9/04/2014

The Great Debate

This article was originally written for the Christian Renewal. It appeared in the April 16th issue of the magazine.

On February 4th, 2014, Bill Nye and Ken Ham met to debate whether or not the Biblical Creation account is still a viable model of origins. The debate was well advertised, and at the time of writing the YouTube clip has garnered over 1.5 million views.1
Many atheists were quick to decry Nye's choice to debate Ham, fearing that he would lend credence to the Creationist view. Once the debate was over, many of these same individuals then affirmed his triumph. Christian response was mixed, from declaring the night an evangelical success to consternation over Ham's weak performance. That both men are celebrities rather than experienced debaters was obvious. Neither man was well prepared and both of them lacked focus. This resulted in the debate derailing several times. Ham's off-topic of choice was morality and for Nye it was odd things like top minnow reproduction.
In the post-debate question period, Ken Ham was asked the following question: “Hypothetically, if evidence existed that caused you to have to admit that the earth was older than 10,000 years and creation did not occur over six days, would you still believe in God, and the historical Jesus of Nazareth and that Jesus was the Son of God?” (2:18:01)1 His response was to dodge the question and say there was no hypothetical. One cannot prove the age of the universe. He did not answer the central point of the question: would he still believe in God and the person of Jesus Christ?
Should a change in our finite understanding of the world alter our belief about God or the person of Jesus Christ? We confess that faith is gift given to us by God. It is not something we create in ourselves. Atheists intuitively know this and that's why the question was posed to Ham. The question was essentially looking for the basis of his faith: does it lie in his understanding of the world or does it lie in God? Ham's lack of an answer presents a problem for every Christian: how should we prioritize our beliefs?
At the Ligonier 2012 National Conference on The Christian Mind, notable men such as R.C. Sproul, Albert Mohler, and others, gathered to discuss such topics as the role of science, education, and God's natural revelation. The panel was asked whether or not the age of the earth should be considered a first order issue. In his answer, R.C. Sproul wisely said that he did not know the age of the earth. He agreed that there were hints and inclinations in Scripture, but he also admitted that there was no specific date given for Creation. All revelation given by God is infallible and this includes both special and natural revelation. He went on to say that “historically, the Church's understanding of special revelation, or the Bible, has been corrected by students of natural revelation.”2
It is simply not the case that the Church has held to a single interpretation of Genesis 1 thoughout its history. While Basil understood Genesis 1 to take place in a literal twenty-four hour, six day time period, Origen held the view that Genesis was intended as allegory. Augustine simultaneously held to both a young Earth view and an allegorical Creation story, a view which now almost totally unheard of despite the fact it was the dominant view of the Church until Calvin's time. Charles Hodge held to the Day-Age view of creation. Bavinck rejected the idea that the creation event could even be the object of scientific investigation, since the event itself is outside the scope of human knowledge. Plantinga, of course, is well-known for being a theistic evolutionist.3,4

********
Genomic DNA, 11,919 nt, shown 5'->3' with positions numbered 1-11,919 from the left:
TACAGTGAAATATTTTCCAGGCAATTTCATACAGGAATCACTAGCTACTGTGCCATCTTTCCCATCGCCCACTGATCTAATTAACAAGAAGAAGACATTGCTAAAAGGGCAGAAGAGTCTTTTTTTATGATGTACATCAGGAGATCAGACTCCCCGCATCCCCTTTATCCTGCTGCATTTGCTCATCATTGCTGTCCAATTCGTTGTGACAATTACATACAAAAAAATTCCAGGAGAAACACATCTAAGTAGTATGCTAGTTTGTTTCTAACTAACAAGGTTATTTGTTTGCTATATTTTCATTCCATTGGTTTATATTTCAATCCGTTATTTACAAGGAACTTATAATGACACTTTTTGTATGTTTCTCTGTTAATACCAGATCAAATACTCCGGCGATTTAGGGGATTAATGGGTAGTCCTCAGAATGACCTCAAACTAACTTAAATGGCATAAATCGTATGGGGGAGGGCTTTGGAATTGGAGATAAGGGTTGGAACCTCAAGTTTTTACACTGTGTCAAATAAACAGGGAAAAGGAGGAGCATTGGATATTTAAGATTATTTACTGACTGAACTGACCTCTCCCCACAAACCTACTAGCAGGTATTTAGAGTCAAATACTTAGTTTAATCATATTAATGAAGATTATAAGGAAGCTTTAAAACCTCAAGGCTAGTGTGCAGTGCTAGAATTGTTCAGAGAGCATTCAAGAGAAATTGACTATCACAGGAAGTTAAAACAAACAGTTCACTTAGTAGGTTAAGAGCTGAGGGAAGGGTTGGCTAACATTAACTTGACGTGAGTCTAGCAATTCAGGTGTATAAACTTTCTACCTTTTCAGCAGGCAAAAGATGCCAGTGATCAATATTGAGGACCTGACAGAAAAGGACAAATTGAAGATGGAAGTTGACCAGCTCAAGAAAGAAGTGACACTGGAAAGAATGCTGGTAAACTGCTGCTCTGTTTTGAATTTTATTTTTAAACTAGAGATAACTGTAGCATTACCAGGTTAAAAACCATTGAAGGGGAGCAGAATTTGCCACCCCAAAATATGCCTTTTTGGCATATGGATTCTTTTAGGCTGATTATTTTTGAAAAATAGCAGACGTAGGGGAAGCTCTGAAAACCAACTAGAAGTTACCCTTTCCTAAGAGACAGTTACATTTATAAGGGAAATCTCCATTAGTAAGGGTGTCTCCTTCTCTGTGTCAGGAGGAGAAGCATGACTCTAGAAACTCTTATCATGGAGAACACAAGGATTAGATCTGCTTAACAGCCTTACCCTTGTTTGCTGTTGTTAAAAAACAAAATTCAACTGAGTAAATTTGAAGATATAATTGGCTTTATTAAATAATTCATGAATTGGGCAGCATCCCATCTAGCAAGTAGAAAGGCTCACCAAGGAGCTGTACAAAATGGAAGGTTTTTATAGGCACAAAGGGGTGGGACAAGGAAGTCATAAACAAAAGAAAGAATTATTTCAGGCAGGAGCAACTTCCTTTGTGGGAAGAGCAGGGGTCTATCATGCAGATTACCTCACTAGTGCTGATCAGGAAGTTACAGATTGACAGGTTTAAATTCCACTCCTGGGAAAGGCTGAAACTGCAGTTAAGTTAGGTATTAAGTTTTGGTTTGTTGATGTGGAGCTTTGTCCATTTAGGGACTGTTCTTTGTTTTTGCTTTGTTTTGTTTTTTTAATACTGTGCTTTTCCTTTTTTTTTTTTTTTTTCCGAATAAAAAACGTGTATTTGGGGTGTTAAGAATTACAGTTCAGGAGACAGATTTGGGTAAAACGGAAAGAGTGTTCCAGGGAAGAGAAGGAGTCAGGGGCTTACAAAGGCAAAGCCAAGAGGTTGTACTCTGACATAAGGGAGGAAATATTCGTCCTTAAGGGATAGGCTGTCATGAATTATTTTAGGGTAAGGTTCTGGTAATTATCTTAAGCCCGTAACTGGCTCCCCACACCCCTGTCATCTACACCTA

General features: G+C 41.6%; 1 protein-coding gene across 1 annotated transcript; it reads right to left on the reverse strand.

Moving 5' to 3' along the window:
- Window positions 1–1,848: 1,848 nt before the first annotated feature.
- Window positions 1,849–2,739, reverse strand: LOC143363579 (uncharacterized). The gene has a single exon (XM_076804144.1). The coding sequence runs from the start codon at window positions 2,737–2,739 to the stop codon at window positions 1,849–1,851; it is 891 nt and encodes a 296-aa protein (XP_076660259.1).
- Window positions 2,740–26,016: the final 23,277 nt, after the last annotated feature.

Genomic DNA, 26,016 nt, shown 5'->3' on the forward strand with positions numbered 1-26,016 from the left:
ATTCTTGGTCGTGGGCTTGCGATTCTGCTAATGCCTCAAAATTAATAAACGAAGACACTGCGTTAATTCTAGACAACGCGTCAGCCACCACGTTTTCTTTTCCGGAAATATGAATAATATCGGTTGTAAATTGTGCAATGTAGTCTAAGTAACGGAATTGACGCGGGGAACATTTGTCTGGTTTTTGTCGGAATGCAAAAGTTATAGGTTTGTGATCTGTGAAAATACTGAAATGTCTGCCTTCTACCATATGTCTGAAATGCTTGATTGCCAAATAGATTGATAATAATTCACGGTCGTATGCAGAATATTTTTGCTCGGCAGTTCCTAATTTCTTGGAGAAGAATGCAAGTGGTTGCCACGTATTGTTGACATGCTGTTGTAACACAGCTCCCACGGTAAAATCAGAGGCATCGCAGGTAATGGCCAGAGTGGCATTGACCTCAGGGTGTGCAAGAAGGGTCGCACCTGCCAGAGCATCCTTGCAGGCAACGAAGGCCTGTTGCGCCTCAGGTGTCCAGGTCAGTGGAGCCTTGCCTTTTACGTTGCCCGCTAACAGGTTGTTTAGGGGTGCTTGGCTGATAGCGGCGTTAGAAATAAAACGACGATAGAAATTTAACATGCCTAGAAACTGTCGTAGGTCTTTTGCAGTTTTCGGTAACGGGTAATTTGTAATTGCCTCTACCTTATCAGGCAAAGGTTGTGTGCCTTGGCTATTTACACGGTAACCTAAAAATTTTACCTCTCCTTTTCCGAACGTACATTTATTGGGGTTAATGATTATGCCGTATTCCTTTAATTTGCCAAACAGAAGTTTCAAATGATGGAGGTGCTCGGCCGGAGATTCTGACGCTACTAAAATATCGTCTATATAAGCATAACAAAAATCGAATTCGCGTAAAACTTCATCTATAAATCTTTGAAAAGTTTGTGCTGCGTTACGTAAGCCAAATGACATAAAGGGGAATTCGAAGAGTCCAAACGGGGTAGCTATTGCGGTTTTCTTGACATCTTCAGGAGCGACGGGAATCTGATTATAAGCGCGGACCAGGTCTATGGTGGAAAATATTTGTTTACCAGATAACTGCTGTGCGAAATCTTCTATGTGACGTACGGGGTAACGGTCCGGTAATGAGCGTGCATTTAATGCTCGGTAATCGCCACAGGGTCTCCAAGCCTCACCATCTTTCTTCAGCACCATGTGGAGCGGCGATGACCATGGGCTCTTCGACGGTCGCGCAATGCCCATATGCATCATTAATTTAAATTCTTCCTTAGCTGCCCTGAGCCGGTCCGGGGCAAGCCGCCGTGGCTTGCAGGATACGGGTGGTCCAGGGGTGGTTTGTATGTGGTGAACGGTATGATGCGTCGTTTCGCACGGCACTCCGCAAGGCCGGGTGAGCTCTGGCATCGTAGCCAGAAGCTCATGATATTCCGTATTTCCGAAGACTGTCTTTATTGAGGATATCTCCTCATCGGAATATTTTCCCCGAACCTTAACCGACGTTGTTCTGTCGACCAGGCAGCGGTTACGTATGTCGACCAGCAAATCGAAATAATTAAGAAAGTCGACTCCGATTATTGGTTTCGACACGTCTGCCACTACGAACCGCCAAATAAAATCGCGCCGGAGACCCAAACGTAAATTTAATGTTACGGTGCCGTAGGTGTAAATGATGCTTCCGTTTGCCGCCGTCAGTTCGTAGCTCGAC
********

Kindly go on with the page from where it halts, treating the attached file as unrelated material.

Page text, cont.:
As Christians, we cannot impose our understanding of the world on God. Our inadequacy is all too apparent. One is reminded of God's question to Job in chapter 38 “Were you there?” If the age of the earth and the methods God employed in Creation are not first order issues, indeed, they may not even be any of our business, then we must be quick to admit where our understanding fails us. We must admit with Job that we were not there. We must also approach those Christians who hold other views of Creation with a measure of humility. Most of all, if the question is ever put to us “Would a change in your understanding of the world alter your belief in God?” then we must humbly but firmly answer “No.”
It is God who hold us firm, and not ourselves.
1. Bill Nye vs Ken Ham Debate on Youtube
2. The Christian Mind: 2012 National Conference
3.Bavinck and Kuyper on Creation and Miracle by Chris Gousmett quoting from Bavinck's "Philosophy of Revelation"
4. Report of the Creation Study Committee at the PCA Historical Center

3 comments:

Dollops said...

".. those Christians who hold other views of creation .." had me fooled in my callow years as they continue to embarrass us today. The final paragraph and line sum up the mature Christian view very well but there are many who will not understand, having been schooled by The Science Guy.

Anon1152 said...

"If the age of the earth and the methods God employed in Creation are not first order issues, indeed, they may not even be any of our business, then we must be quick to admit where our understanding fails us."

OK. The age of the earth *may* not be any of our business. But… what reason is there to think so? Why should we not notice something (e.g., the earth) and ask questions about it (e.g., how old is it?).

Dollops said...

Anon, by all means let us ask and discover what we can. There must come a point at which we will not be able to find answers to the questions asked; there, if not God, lies what?

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